Rock Cobbler “Roadirt” Event Goes Big
Photo: Peter Wollesen
By Neil Shirley
Gravel Grinders, Mixed Surface races, or Roadirt events, whatever you decide to call them are the fastest growing segment in cycling right now. In just the second year of the Rock Cobbler held in Bakersfield, California, it has seen a threefold increase in riders. That’s pretty much the common theme these days with the gravel or hybrid events such as Dirty Kanza, Belgian Waffle Ride, and Crusher in the Tushar to name a few that literally open registration and fill up in a single day.
For the Rock Cobbler, last year’s 80-mile course wasn’t quite enough mileage to showcase the area, so promoter Sam Ames decided that taking it up to a nice and even triple digits would suffice. 100 miles, 6,800 feet of climbing, and around a 60/40 dirt to pavement ratio was in store for us this time around. And just like last year there was the promise of unspecified antics at some of the checkpoints that kept us guessing whether we were going to stop and give ’em 10 (push-ups), or possibly riding the final 10 miles without socks. We would soon find out.
Ames sees the Rock Cobbler as its own unique type of event, “It’s not necessarily a gravel race in the pure sense of modern gravel racing. But it is our interpretation of what we like to do on ‘cross bikes. I had an incredible gut feeling that other people would truly enjoy what we had to offer. It’s humbly gratifying to see so many wide-eyed and beat down riders thinking and saying the same things. What sets it apart is it uniqueness; it’s the sum of all parts of that type of bike riding.”
So, what is the perfect bike for something like the Rock Cobbler? There is no perfect bike (yeah, it was a trick question). Because of a vast difference in terrain, ranging from paved roads to relatively smooth dirt roads, beat-down double track, and single track that’s bumpy as all heck, bike choices ranged from road, mountain, ‘cross, and even a few “gravel” bikes. Probably the worst option was a straight-up road bike, though that didn’t discourage a brave few.
For me, after having done the Rock Cobbler last year and knowing the terrain’s difficulty, I had planned to use a Litespeed T5 gravel bike, but due to a rear brake hydraulic hose issue I had to scratch that and use Specialized’s new Diverge gravel bike I had raced just the week before at the Old Caz Grasshopper event in Northern, California. No worries, the Diverge was a great ride, but because of rain in Bakersfield the previous day I was worried about the Diverge’s limited tire clearance compared to the Litespeed.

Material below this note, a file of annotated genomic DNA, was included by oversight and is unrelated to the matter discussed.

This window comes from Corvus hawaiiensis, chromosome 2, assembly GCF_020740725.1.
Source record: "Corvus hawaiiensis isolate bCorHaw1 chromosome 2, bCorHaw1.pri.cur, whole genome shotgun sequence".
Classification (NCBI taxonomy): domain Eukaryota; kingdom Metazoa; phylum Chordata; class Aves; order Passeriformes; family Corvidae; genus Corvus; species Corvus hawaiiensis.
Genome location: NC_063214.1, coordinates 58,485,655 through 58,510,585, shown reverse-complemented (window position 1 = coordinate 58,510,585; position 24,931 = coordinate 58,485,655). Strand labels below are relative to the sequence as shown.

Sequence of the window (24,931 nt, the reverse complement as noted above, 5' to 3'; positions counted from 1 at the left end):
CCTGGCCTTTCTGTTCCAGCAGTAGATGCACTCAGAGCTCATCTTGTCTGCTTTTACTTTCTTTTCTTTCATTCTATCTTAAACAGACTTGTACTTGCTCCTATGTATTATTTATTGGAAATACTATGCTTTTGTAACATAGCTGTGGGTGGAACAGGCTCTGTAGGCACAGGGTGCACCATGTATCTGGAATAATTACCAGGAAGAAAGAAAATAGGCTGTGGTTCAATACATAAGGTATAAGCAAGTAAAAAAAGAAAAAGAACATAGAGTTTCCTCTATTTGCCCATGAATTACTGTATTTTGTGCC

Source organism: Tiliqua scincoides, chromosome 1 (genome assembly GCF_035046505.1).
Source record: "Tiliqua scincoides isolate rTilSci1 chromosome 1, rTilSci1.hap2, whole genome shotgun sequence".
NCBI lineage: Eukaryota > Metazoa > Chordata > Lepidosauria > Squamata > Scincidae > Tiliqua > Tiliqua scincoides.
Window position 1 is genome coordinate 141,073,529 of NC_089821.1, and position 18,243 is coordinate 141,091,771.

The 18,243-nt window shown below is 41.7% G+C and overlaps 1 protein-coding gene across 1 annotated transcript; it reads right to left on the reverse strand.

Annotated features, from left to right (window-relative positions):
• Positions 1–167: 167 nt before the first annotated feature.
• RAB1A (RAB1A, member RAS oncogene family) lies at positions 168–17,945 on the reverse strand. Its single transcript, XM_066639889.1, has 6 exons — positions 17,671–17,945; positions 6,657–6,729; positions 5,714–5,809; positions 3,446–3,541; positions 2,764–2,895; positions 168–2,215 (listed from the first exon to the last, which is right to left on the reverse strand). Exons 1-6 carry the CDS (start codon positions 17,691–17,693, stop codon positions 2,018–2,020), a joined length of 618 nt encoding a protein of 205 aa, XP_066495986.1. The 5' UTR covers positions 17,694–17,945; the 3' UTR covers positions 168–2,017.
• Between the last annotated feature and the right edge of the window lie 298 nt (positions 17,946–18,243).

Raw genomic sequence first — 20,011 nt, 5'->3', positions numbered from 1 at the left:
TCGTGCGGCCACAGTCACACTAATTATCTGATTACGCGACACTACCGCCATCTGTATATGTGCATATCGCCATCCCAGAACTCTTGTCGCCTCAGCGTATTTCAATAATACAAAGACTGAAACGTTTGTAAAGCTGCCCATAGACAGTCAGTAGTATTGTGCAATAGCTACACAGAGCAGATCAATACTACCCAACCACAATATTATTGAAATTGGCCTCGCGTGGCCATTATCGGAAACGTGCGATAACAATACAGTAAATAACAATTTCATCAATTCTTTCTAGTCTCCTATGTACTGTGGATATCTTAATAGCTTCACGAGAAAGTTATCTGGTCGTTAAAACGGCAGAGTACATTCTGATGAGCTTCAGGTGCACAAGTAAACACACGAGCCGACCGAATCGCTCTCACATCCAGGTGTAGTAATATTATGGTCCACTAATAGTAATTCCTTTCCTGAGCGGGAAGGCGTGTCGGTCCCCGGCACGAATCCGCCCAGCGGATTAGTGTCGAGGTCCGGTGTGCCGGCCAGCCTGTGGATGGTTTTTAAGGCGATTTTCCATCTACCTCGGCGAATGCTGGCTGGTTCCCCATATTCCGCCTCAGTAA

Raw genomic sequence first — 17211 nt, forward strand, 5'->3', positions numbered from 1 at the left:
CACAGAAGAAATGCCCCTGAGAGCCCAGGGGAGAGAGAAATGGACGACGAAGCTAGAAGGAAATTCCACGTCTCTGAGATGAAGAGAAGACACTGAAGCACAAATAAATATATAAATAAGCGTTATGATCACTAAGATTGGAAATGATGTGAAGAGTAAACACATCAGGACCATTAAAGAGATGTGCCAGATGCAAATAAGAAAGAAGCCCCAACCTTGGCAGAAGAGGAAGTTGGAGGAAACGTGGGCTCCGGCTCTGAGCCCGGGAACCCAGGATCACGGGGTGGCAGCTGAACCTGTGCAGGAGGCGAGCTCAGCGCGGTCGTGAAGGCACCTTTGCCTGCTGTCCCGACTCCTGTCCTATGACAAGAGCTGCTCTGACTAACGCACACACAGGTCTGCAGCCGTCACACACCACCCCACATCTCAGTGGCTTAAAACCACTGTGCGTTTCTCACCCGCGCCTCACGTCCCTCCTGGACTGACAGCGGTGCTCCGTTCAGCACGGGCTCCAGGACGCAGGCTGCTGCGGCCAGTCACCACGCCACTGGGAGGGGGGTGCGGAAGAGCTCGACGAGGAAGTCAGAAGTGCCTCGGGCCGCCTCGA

Before the 8 o’clock start time, the Rock Cobbler experience began at Lengthwise Brewing Company with a breakfast that included everything you might need to tackle a course with finishing times forecast to be from six hours for the first riders, up to an all day affair for others. Then, it was onto the bikes for a 15-mile neutral rollout along the bike path that allows the excitement and suspense to build, until finally, it’s go time. As the early rolling dirt roads began to separate the group, everyone found their own rhythm–those who were trying to race it, and those who were happy to just try and finish.
A maze of perfectly groomed orchard roads came fairly early in the course, and was followed a handful miles later by a fantastically fast and technical descent through ranch lands. Those were the moments we realized how cool of an event we were doing, since riding the same private roads any other time would not be an option. As we made our way onto the longest climb of the day that had more than 1,500 feet in vertical gain, the course’s bite was taking hold and what had been 15-25 person groups earlier on were now down to two or three riders trudging along at their own speed.
I didn’t think it worth mentioning to Burke Swindlehurst, my lone companion at the head of the pack, that the second half of the course was much harder than the first. Some people might know Burke as the promoter of the Crusher in the Tushar race in Utah, while others might remember him as the man that’s won the Tour of the Gila overall three times, more than anyone else. Burke had heard the tales from the inaugural Rock Cobbler and wanted to experience it for himself, and I sure wasn’t going to ruin any of the course’s surprises.
Once you hit mile 75 one might think, “Alright, I’m almost done!”. That would be foolish. The final 25 miles features some of the tightest and most fun single track sections of the route, and also the roughest. And if you had studied the course route you’d realize that even though each passing mile does get you closer to the finish line, it also gets you closer to the heinous hike-a-bike section that I’ve literally lost sleep over since experiencing it last year. Yes, it’s that bad. This time around, the route used an alternate hike-a-bike section that still took about five minutes to get up, but at least you didn’t need full mountain climbing gear to make the summit like the previous one. From there it was mostly flat, yet traversing the dry river bed and its sandy banks sucked out any energy reserves you thought you might get through to the end with.
By the finish, I was quite satisfied with my Rock Cobbler experience, and equally happy it was now over. I ended up taking the win in 5 hours, 46 minutes, with Burke in second, and cyclocrosser Brent Prenzlow in third. Almost surprisingly for such a challenging course, there was a finish rate of over over 90%. Thanks to numerous checkpoints on the course with Fluid, Bonk Breaker bars, snacks, and water, there could be little excuse for bonking.
Back at Lengthwise where it had all began at breakfast, which now seemed days ago, we ate and drank to our heart’s content while live music played, a raffle ensued, and the prized hammers were handed out. Not a bad day to be a bike rider in Bakersfield.